http://dx.doi.org/10.1007/s10482-005-900...
; Ntzimani et al., 2008Ntzimani, A. G., Paleologos, E. K., Savvaidis, I. N., & Kontominas, M. G. (2008). Formation of biogenic amines and relation to microbial flora and sensory changes in smoked turkey breast fillets stored under various packaging conditions at 4 °C. Food Microbiology, 25(3), 509-517. http://dx.doi.org/10.1016/j.fm.2007.12.002. PMid:18355676.
http://dx.doi.org/10.1016/j.fm.2007.12.0...
). The relative increase in pH of salt treated chicken as compared to the MRSA treated chicken could be attributed to this fact. The proteolytic activity of mixed microorganisms in a basic compound (Vinci & Antonelli, 2002Vinci, G., Antonelli, M. L. (2002). Biogenic amines: Quality index of freshness in red and white meat. Food Control, 13, 519-524.), leads to an increase in pH more as compared to that of one type of bacteria. Chicken treated with 1% and 2% citrox solution also showed increased pH but less than salt and MRSA S. aureus treatments. del Río et al. (2007)del Río, E., Muriente, R., Prieto, M., Alonso-Calleja, C., & Capita, R. (2007). Effectiveness of trisodium phosphate, acidified sodium chlorite, citric acid and peroxy acids against pathogenic bacteria on poultry during refrigerated storage. Journal of Food Protection, 70(9), 2063-2071. http://dx.doi.org/10.4315/0362-028X-70.9.2063. PMid:17900083.
http://dx.doi.org/10.4315/0362-028X-70.9...
reported that dipping the chicken meat in citric acid significantly decreased the pH after marination. Reduction of the pH value of meat products is considered to influence many factors during the storage period, such as extended storage period, the stability of water binding capacity and texture, and loss of redness (Sammel & Claus, 2003Sammel, L. M., & Claus, J. R. (2003). Citric acid and sodium citrate effects on reducing pink color defect of cooked intact turkey breast and ground turkey rolls. Journal of Food Science, 68(3), 874-878. http://dx.doi.org/10.1111/j.1365-2621.2003.tb08259.x.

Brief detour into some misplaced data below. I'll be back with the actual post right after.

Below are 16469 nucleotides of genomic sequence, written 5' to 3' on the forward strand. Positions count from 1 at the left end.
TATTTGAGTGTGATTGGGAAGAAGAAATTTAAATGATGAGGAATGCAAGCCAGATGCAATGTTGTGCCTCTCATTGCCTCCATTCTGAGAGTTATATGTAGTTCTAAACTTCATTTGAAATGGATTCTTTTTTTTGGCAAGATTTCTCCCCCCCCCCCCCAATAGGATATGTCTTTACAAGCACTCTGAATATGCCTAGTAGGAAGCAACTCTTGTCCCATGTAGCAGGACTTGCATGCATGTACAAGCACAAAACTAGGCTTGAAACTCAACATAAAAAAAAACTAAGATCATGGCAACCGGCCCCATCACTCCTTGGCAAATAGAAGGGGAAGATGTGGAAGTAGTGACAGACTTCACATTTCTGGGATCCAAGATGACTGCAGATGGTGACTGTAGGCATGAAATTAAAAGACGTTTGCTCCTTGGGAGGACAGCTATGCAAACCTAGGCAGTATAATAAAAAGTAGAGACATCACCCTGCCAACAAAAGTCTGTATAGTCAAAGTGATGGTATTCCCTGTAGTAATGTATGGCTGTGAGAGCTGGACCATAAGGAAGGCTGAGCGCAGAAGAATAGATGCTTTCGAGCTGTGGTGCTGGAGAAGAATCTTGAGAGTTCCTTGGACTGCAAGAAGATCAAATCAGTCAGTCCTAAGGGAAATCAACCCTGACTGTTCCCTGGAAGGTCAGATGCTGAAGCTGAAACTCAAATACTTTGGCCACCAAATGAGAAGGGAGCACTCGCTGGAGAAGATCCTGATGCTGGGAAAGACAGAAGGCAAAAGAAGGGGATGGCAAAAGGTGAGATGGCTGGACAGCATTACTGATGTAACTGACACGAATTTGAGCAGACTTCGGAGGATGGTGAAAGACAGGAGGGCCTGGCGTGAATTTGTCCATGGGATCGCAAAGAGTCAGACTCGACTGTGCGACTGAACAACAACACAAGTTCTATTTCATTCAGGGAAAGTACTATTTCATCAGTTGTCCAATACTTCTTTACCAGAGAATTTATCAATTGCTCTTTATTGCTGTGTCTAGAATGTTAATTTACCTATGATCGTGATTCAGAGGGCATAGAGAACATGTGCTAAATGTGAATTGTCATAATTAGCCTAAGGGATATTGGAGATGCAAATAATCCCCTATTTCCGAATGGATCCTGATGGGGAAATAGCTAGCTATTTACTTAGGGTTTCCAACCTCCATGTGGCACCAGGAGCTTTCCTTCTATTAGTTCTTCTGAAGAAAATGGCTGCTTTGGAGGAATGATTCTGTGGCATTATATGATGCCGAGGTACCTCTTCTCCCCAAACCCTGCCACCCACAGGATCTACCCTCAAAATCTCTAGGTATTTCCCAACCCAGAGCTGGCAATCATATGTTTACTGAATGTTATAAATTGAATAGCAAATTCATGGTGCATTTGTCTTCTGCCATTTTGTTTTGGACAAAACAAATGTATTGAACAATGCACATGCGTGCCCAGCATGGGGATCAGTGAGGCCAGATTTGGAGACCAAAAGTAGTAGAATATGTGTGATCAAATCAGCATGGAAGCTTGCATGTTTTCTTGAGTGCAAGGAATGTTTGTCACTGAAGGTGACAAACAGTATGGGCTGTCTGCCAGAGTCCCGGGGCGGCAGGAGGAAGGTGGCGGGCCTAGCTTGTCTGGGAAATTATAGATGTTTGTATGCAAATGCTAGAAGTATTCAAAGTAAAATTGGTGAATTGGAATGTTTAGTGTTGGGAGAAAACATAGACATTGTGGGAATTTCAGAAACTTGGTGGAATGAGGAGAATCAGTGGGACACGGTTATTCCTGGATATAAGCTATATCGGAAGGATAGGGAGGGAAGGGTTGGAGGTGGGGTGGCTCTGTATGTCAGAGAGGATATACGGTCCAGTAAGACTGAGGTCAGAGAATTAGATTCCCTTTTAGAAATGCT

http://dx.doi.org/10.1111/j.1365-2621.20...
). Khare et al. (2016)Khare, A. K., Abraham, R. J. J., Rao, V. A., & Babu, R. N. (2016). Utilization of carrageenan, citric acid and cinnamon oil as an edible coating of chicken fillets to prolong its shelf life under refrigeration conditions. Veterinary World, 9(2), 166-175., were used a coating solution which was prepared by adding carrageenan and potassium chloride, cinnamon oil and with or without citric acid. They noticed that pH of the coating solution were 7.56 (without citric acid) and citric acid incorporated coating solution had pH of 3.88-4. However, Petrou et al. (2012)Petrou, S., Tsiraki, M., Giatrakou, V., & Savvaidis, I.N. (2012). Chitosan dipping or oregano oil treatments, singly or combined on modified atmosphere packaged chicken breast meat. International Journal of Food Microbiology, 156(3), 264-271. https://doi.org/10.1016/j.ijfoodmicro.2012.04.002
https://doi.org/10.1016/j.ijfoodmicro.20...
, observed no significant difference in pH of chicken fillets dipped in chitosan and oregano oil throughout storage period.

Figure 4
pH values of chicken samples during storage at 4 °C.

3.4 Instrumental color value

Color differentials of chicken breast fillet treated of the four groups observed in the present study are shown in (Table 1). Significantly higher L* values were observed for groups C and D treated with 1% and 2% citrox solution as compared to both the negative and positive control at 9 days of storage. Whereas no significant changes in the L* value was observed between the negative control and the positive control. A significant increase in the a* value was observed after 9 days of storage in the sample treated with Staph (group B) as compared to the remaining three groups.

Table 1
Hunter L, a, b color values of chicken breast meat samples treated with 1% and 2% citrox and stored at 4 °C for 21 days.

Generally, the reduction in the red color of chicken breast fillet samples during storage period was due to the correlation between lipid and pigment oxidation in meat. This result could be because of the binding of the heme iron of myoglobin with citric acid or the prevention of the formation of pink pigments by acidification (Kieffer et al., 2000Kieffer, K. J., Claus, J. R., & Wang, H. (2000). Inhibition of pink color development in cooked uncured ground turkey by the addition of citric acid. Journal of Muscle Foods, 11(3), 235-243. http://dx.doi.org/10.1111/j.1745-4573.2000.tb00428.x.
http://dx.doi.org/10.1111/j.1745-4573.20...